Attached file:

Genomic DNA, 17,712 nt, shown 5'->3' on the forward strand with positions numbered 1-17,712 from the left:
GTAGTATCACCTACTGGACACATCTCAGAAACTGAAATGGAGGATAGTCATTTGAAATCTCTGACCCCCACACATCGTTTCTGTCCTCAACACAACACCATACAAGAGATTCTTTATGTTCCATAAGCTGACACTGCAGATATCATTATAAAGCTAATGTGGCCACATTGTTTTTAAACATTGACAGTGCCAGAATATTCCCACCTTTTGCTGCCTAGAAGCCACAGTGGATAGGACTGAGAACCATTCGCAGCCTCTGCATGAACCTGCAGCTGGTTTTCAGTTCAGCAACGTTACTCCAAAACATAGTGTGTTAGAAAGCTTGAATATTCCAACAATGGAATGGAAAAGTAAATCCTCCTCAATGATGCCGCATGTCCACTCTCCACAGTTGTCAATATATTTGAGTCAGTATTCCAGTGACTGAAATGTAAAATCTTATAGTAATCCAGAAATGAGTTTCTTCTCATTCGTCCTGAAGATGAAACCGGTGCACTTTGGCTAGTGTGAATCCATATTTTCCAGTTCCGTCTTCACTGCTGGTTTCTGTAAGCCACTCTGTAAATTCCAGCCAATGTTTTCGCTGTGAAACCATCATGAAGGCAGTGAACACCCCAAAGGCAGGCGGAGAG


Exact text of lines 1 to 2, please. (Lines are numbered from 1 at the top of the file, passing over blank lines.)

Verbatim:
Genomic DNA, 17,712 nt, shown 5'->3' on the forward strand with positions numbered 1-17,712 from the left:
GTAGTATCACCTACTGGACACATCTCAGAAACTGAAATGGAGGATAGTCATTTGAAATCTCTGACCCCCACACATCGTTTCTGTCCTCAACACAACACCATACAAGAGATTCTTTATGTTCCATAAGCTGACACTGCAGATATCATTATAAAGCTAATGTGGCCACATTGTTTTTAAACATTGACAGTGCCAGAATATTCCCACCTTTTGCTGCCTAGAAGCCACAGTGGATAGGACTGAGAACCATTCGCAGCCTCTGCATGAACCTGCAGCTGGTTTTCAGTTCAGCAACGTTACTCCAAAACATAGTGTGTTAGAAAGCTTGAATATTCCAACAATGGAATGGAAAAGTAAATCCTCCTCAATGATGCCGCATGTCCACTCTCCACAGTTGTCAATATATTTGAGTCAGTATTCCAGTGACTGAAATGTAAAATCTTATAGTAATCCAGAAATGAGTTTCTTCTCATTCGTCCTGAAGATGAAACCGGTGCACTTTGGCTAGTGTGAATCCATATTTTCCAGTTCCGTCTTCACTGCTGGTTTCTGTAAGCCACTCTGTAAATTCCAGCCAATGTTTTCGCTGTGAAACCATCATGAAGGCAGTGAACACCCCAAAGGCAGGCGGAGAG